Fig. 4

Absolute increase in predicted major morbidity compared to non-elderly patients (<65 years old). *Male gender, high BMI, depending functional health status, any comorbidity (cardiovascular, respiratory, diabetes). +Female gender, low BMI, independent functional health status, no comorbidities


This study identified that elderly patients over age 75 are at progressively higher risk for major morbidity and mortality after gastrectomy for GC, independently of preoperative comorbidities and functional health status. The higher overall postoperative morbidity is driven by increased risk of postoperative infections, respiratory failure, and cardiac events. Although the risk was increased in all elderly patients, the magnitude of the increase varied depending on other clinical characteristics, including preoperative comorbidities and the extent of resection.

This study represents the largest multi-institutional assessment of the impact of age on outcomes following gastrectomy for GC. Most of the evidence on this topic comes from single-center underpowered Eastern studies [9, 10, 11, 12, 13, 15, 16, 19, 29]. Although some of these studies have reported increased postoperative morbidity in the elderly population [9, 11, 17], the majority observed no significant differences [10, 12, 13, 15, 16]. Most patients in these studies were treated laparoscopically for earlier-stage GC, which is not representative of the Western GC population that is mostly treated for locally advanced disease with laparotomy [4]. Western studies also did not observe any difference in outcomes for older patients, but suffer from the same methodological shortcomings regarding single-center cohorts and small sample sizes. [14, 30]. One multi-institutional analysis recently outlined higher morbidity and mortality in 127 patients in the US more than 80 years old [18]. All those reports remain limited by reporting bias from retrospective data collection.

Larger studies using prospectively collected, standardized, and audited data (including the ACS-NSQIP) indicated a higher proportion of postoperative morbidity and mortality among the elderly in a mix of abdominal cancer surgeries [25, 31]. Gastrectomy for GC presents unique risks because of the high technical demand of the procedure and the preoperative impact of the cancer on the patient’s performance resulting from nutritional impairment and anemia. The current analysis represents a relevant addition to the literature by providing a detailed procedure-specific assessment of incremental morbidity and mortality risk in a large Western population using multi-institutional prospectively collected and standardized contemporary data.

The traditional definition of elderly relies on an arbitrary age cutoff determined by the retirement age in developed nations: 60 years old according to the United Nations and 65 years old according to the World Health Organization [32, 33]. In studies addressing GC, the age cutoff to define elderly patients is highly variable, from 70 to 80 years old [9, 10, 12, 14, 15, 16, 19, 34, 35, 36]. One assessment of aging in the surgical setting determined that 68.5 years was the optimal cutoff in terms of sensitivity and specificity to predict morbidity. It further revealed that “extreme old age” started at 75 years old [25]. In the current study, older age was broken down in categories over the age of 65 years to avoid biases from choosing a single cutoff; this provides an appreciation of incremental risk over the continuum of older age rather than a dichotomous change in risk based on an arbitrary cutoff.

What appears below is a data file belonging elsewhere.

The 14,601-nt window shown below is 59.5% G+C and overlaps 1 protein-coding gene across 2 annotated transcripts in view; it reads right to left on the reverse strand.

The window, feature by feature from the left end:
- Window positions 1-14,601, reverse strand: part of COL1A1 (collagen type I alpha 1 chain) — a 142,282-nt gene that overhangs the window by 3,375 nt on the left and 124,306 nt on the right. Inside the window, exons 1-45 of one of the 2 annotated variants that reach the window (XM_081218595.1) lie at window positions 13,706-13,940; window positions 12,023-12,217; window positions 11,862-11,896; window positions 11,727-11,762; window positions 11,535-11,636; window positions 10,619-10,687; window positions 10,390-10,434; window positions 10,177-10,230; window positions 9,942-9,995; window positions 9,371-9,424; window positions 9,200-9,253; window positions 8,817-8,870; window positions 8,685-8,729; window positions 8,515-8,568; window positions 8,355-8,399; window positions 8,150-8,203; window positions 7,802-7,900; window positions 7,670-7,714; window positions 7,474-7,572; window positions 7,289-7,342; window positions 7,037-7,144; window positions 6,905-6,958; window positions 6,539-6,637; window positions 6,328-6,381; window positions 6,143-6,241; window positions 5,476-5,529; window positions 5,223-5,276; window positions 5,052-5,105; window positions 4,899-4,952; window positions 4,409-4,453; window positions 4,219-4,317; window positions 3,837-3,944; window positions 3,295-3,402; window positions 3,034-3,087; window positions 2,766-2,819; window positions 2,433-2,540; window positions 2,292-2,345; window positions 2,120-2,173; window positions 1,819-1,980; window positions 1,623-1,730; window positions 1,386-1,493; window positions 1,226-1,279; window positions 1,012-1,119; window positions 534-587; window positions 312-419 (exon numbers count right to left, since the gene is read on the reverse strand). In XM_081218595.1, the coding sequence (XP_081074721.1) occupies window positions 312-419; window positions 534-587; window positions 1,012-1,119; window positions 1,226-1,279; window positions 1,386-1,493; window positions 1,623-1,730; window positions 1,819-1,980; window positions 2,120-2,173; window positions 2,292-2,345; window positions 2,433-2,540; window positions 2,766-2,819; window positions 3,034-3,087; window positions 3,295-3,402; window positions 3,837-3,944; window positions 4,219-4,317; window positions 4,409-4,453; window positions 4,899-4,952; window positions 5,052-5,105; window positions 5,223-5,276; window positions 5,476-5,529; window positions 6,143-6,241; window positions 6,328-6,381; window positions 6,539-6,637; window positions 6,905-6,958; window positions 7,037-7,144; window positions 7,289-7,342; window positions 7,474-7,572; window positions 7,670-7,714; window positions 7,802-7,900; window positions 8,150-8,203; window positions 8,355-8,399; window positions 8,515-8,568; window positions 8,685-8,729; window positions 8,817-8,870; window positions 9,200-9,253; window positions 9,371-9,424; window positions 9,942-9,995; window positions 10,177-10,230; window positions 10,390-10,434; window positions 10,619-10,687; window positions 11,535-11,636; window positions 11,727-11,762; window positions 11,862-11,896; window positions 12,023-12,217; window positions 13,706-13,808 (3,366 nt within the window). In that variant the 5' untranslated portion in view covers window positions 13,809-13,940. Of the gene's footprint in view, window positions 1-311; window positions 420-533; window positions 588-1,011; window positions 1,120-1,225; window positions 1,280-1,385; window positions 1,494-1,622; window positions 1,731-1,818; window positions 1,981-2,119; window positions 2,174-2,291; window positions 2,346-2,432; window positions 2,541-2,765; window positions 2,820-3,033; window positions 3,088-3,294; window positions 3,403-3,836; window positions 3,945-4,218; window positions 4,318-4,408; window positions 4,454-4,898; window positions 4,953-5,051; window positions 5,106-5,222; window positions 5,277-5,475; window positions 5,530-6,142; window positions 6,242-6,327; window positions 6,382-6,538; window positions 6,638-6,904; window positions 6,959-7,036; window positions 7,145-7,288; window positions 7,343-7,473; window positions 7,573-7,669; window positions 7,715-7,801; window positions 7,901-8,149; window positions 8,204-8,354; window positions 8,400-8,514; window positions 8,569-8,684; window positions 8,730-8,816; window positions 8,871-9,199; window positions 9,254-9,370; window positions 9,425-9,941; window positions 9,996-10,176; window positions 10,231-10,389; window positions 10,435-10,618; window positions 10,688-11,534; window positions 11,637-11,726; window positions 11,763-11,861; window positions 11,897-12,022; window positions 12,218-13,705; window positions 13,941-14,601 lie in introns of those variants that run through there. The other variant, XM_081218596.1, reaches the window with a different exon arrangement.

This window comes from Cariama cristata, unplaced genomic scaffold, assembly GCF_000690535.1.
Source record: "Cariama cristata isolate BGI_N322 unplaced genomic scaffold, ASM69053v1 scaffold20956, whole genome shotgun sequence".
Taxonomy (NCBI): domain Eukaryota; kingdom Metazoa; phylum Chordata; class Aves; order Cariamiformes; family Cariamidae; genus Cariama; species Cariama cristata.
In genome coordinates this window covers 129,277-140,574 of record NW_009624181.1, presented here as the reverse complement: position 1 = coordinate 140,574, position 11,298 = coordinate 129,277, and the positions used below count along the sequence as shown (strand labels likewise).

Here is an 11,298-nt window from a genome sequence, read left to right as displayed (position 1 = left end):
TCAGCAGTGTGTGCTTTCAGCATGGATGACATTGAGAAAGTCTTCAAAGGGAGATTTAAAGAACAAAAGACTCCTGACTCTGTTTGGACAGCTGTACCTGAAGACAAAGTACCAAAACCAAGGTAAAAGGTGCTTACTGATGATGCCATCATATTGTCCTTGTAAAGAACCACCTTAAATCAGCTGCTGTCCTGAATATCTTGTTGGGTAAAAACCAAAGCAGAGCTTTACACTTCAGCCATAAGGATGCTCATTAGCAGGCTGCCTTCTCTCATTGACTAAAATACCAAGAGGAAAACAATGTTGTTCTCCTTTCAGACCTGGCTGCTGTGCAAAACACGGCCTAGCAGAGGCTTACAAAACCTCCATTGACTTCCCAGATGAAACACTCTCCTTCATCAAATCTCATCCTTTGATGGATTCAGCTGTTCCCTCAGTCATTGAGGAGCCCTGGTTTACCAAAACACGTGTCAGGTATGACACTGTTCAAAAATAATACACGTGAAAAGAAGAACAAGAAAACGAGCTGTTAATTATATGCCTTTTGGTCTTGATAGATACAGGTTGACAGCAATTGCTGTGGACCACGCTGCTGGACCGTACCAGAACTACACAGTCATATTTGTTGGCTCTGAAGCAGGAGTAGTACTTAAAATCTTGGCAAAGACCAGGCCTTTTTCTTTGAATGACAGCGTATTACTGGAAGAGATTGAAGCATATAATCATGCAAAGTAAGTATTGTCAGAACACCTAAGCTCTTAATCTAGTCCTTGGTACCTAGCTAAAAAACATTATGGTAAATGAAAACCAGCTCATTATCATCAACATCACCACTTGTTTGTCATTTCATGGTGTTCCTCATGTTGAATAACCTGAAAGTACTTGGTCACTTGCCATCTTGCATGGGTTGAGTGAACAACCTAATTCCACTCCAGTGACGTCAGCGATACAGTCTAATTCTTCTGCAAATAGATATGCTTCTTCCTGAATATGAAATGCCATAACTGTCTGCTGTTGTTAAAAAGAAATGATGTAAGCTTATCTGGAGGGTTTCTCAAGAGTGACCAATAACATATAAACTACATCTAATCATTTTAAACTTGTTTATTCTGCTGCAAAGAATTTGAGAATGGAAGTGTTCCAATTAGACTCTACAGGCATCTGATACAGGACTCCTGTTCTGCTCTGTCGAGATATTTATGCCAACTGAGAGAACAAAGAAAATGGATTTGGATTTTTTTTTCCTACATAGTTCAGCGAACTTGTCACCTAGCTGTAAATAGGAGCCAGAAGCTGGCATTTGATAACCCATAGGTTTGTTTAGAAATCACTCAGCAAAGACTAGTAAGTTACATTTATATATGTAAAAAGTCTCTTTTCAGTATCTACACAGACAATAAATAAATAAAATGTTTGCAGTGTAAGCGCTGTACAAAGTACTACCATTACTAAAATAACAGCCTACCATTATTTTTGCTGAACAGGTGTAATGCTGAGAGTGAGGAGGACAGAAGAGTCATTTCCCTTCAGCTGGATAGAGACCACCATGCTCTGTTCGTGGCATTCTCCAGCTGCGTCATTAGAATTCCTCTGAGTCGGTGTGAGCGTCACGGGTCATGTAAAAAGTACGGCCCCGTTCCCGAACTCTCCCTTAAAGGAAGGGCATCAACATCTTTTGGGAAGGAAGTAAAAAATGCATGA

The elderly population is unique in the provision of surgical cancer care. Worse outcomes can be related to a higher comorbidity burden that adds to the physiological stress of major surgery, heavier impact of cancer on preoperative systemic and functional status (e.g., nutrition, fatigue), and frailty present even in individuals without comorbidities or considered “highly functioning.” The identification of higher risk for postoperative morbidity is highly relevant in optimizing not only short-term but also long-term outcomes. Once morbidity occurs in the elderly, it has a more aggravated course and failure to rescue is more likely [3, 25, 37]. Postoperative complications often preclude the use of adjuvant therapy necessary for optimal oncological outcomes for GC [38, 39].

In this study, older age was independently associated with increased risk of morbidity and mortality after GC resection. Chronological age should be considered as an individual risk factor, with more pronounced incremental risk after the ages of 75 and 80 years. The magnitude of increased morbidity risk is further modulated by comorbidities and the extent of resection. This finding was highlighted in the scenarios based on the predictive model. This model was not developed for use in daily clinical practice to predict individual risk. Rather, it was meant to illustrate incremental risk through common scenarios to help surgeons contextualize the results to clinical practice. These numbers demonstrate that particular attention should be paid to patients beyond the ages of 75 and 80 years, as comorbidities when added to baseline chronological age increased risk. Our model adds to the available evidence and existing clinical risk scores, including those developed by the ACS-NSQIP. Indeed, ACS-NSQIP risk calculators have been developed in mixed populations operated on for a variety of surgical procedures. Unfortunately, these risk calculators lack procedure- and disease-specific value, and their clinical use appears to be limited in some settings [40, 41].